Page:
Join GamesBeat Summit 2021 this April 28-29. Register for a free or VIP pass today.
Activision Blizzard reported earnings that blew past the expectations of Wall Street analysts during its slow summer quarter.
The earnings for the fiscal second quarter ended June 30 are closely followed, as Activision Blizzard is the largest independent video game publisher in the U.S., and its results are a bellwether for the $91 billion global game industry (based on Newzoo’s estimates).
The game company reported non-GAAP earnings of 13 cents a share on revenues of $759 million. Wall Street expected non-GAAP earnings per share of 8 cents a share on revenues of $666 million. Digital revenues were up 27 percent from a year ago, and monthly active users grew 35 percent from a year earlier.
Analysts had also expected third fiscal quarter earnings of 7 cents a share on revenue of $650 million for the quarter ending Sept. 30. In after-hours trading, Activision Blizzard’s stock trades were halted.
“Our strategic focus on expanding our franchise portfolio with captivating and original new intellectual property, innovating on new platforms, and expanding into new geographies is reflected in our results,” said Bobby Kotick, the chief executive of the Santa Monica, Calif.-based company, in a statement. “We outperformed our Q2 targets and last year’s results on revenues, digital growth, and earnings per share. These strong results and the excitement for our future games have driven us to raise our full-year outlook.
“Our audience size and the total amount of time people spend with our franchises continue to grow. In the second quarter, our monthly active users grew by 35 percent year-over-year, and the time our communities spent playing our games grew by 25 percent year-over-year.”
Michael Pachter, an analyst at Wedbush Securities, said in a research note before the earnings release that the second quarter had a difficult comparison to a year ago, when the company benefited from the release of The Amazing Spider-Man 2 in 2014.
But he noted that the quarter probably benefited from the release of Blizzard Entertainment’s free-to-play multiplayer strategy game, Heroes of the Storm (and two new heroes for players to buy), which had more than 9 million players in its closed beta test, as well as the second expansion for the online multiplayer shooter Destiny, House of Wolves. Pachter had also expected momentum from the digital card batter Hearthstone: Heroes of Warcraft, a free-to-play game on PCs and mobile that saw the launch of a new playmode, the casual-focused Tavern Brawl, during this quarter along with $10 character skins.
The stock market values Activision Blizzard at $18.7 billion. This fall, the company will release Destiny: The Taken King expansion, Guitar Hero Live, Transformers: Devastation, and Tony Hawk’s Pro Skater 5 as well as its usual Skylanders and Call of Duty games. Blizzard is expected to launch StarCraft II: Legacy of the Void in the fourth quarter or the first quarter of 2016. It’s also releasing the next expansion for Hearthstone in the third quarter, with a $50 preorder package — something new for the card battler.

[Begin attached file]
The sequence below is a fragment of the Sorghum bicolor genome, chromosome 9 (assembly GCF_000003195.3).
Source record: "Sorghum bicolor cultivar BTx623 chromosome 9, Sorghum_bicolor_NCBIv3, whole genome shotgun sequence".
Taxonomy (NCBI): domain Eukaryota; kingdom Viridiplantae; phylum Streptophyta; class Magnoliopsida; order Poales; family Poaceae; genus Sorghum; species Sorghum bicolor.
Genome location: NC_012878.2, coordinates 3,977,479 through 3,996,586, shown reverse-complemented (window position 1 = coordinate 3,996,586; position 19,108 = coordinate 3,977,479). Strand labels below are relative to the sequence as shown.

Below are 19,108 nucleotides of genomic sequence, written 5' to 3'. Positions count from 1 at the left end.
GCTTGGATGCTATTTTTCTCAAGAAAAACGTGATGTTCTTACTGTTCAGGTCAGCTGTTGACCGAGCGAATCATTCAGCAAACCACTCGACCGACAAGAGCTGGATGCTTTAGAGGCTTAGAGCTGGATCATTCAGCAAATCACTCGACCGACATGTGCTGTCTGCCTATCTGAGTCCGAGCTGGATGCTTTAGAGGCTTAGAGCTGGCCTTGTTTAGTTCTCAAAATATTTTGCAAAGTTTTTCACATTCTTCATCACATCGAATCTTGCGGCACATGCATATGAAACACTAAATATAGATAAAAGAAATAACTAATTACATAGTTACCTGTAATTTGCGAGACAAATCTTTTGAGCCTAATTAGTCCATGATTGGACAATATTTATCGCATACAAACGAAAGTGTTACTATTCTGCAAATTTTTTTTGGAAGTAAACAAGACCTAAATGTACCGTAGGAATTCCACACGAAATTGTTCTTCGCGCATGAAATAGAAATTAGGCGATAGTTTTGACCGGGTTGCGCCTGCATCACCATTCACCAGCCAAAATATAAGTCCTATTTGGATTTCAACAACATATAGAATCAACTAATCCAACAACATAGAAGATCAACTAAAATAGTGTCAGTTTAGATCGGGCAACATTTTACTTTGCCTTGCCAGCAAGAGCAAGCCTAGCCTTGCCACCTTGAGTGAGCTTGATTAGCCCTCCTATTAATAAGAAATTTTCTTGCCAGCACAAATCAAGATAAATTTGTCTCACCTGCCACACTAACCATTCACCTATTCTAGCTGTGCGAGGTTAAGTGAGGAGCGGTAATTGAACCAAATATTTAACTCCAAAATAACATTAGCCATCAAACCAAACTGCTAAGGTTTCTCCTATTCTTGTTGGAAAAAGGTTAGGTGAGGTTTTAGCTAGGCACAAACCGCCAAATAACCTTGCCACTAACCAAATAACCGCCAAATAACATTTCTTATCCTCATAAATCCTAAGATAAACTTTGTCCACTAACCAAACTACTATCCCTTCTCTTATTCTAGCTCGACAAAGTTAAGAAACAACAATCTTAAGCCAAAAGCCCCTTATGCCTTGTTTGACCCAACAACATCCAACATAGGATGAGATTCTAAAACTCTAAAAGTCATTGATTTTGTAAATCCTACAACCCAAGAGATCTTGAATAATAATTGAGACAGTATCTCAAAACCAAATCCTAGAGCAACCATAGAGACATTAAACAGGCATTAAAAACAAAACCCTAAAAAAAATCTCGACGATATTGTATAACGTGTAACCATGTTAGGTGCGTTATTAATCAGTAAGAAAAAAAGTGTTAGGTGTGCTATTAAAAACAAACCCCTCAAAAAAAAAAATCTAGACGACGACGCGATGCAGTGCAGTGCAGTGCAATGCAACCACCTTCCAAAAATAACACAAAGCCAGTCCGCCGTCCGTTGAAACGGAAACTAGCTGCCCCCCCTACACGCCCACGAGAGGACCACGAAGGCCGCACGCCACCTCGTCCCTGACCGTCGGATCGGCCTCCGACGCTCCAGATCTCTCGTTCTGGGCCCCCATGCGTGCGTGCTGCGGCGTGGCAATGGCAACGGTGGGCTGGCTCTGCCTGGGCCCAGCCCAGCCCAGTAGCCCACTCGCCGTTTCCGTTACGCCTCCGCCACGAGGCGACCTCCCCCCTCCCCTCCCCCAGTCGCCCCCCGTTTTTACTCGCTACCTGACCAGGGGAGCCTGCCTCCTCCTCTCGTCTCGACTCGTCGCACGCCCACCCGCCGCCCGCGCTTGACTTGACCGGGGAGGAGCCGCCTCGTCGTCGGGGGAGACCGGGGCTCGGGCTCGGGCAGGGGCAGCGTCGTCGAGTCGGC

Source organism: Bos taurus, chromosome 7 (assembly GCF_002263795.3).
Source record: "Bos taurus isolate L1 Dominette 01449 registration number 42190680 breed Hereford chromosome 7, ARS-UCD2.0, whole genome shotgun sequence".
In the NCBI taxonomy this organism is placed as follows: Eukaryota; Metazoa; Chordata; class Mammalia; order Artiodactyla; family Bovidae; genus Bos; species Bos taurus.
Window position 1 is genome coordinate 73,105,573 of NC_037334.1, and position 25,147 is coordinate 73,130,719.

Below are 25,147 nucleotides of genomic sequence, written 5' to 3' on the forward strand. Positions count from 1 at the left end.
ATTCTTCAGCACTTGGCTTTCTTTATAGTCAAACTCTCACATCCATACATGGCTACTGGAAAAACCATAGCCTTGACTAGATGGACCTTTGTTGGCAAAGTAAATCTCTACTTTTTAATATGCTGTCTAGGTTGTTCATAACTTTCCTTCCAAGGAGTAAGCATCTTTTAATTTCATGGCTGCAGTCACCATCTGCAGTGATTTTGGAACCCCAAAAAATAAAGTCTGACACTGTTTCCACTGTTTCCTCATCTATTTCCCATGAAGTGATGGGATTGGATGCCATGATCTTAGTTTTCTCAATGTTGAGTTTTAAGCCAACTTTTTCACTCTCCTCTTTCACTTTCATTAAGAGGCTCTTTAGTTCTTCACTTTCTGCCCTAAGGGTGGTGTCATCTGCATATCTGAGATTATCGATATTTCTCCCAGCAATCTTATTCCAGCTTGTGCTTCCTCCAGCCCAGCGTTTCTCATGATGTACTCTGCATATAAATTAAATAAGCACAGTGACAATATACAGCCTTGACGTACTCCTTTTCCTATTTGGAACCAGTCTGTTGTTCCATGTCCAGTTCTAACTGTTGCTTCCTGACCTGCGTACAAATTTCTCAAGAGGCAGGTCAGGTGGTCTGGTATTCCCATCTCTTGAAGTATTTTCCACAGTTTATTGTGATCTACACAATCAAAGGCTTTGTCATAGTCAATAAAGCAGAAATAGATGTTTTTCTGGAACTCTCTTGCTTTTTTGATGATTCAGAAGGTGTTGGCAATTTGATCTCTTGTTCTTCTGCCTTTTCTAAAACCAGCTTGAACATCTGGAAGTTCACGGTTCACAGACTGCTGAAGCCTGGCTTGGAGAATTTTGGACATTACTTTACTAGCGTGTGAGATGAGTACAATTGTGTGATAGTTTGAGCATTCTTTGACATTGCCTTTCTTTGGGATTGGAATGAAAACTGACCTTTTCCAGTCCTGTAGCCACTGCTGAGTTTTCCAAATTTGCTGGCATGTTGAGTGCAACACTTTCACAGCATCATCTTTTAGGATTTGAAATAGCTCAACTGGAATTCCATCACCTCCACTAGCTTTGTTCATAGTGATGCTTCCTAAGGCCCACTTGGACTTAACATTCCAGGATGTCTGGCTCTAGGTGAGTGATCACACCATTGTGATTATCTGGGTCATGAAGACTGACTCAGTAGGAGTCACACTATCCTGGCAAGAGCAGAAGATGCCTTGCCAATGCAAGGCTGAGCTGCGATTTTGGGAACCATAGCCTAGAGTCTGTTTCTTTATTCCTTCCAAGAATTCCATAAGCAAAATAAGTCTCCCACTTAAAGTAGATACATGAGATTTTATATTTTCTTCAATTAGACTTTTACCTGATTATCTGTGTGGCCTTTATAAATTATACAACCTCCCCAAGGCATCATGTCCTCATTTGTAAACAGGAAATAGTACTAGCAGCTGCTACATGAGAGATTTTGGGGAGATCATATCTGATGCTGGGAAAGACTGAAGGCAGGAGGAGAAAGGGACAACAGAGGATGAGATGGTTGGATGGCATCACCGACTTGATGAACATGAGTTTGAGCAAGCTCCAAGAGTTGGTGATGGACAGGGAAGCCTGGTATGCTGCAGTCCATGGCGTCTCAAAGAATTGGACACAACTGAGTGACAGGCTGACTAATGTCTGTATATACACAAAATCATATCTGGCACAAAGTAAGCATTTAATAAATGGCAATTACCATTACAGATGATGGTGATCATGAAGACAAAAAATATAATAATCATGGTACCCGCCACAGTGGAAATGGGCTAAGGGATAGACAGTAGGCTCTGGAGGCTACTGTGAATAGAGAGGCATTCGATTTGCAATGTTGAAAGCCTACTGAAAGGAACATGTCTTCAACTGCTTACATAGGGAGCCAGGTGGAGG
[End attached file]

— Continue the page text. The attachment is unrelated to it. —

In the previous quarter, Activision Blizzard also beat analysts’ forecasts with earnings per share of 16 cents and revenue of $703 million. But it had forecast revenue and profit for the second quarter that was below analysts’ estimates, partially because of the rising U.S. dollar. During that last call, Kotick said that the company had 150 million active users play the company’s games for more than 12 billion hours.
In the previous quarter, Activision Blizzard had said that earnings per share for the full year would be $1.20 and revenue would be $4.43 billion. Today, the company said it expects 2015 full-year revenue of $4.6 billion and earnings per share of $1.30.
Activision expects third quarter revenue of $930 million and earnings per share of 14 cents.
Blizzard Entertainment’s Hearthstone: Heroes of Warcraft, Heroes of the Storm, and Activision Publishing’s Destiny combined now have more than 70 million registered players and over $1.25 billion in non-GAAP revenues life-to-date.
Destiny now has over 2 billion hours of gameplay since launch, which amounts to an average 100 hours of gameplay for each of Destiny’s over 20 million registered players.
But Blizzard’s flagship game, World of Warcraft, slipped a bit to 5.6 million paying subscribers. The game has a big expansion coming later this year. Blizzard is expected to announce it this week at the Gamescom event in Cologne, Germany, later this week.
GamesBeatGamesBeat's creed when covering the game industry is "where passion meets business." What does this mean? We want to tell you how the news matters to you -- not just as a decision-maker at a game studio, but also as a fan of games. Whether you read our articles, listen to our podcasts, or watch our videos, GamesBeat will help you learn about the industry and enjoy engaging with it. How will you do that? Membership includes access to:
- Newsletters, such as DeanBeat
- The wonderful, educational, and fun speakers at our events
- Networking opportunities
- Special members-only interviews, chats, and "open office" events with GamesBeat staff
- Chatting with community members, GamesBeat staff, and other guests in our Discord
- And maybe even a fun prize or two
- Introductions to like-minded parties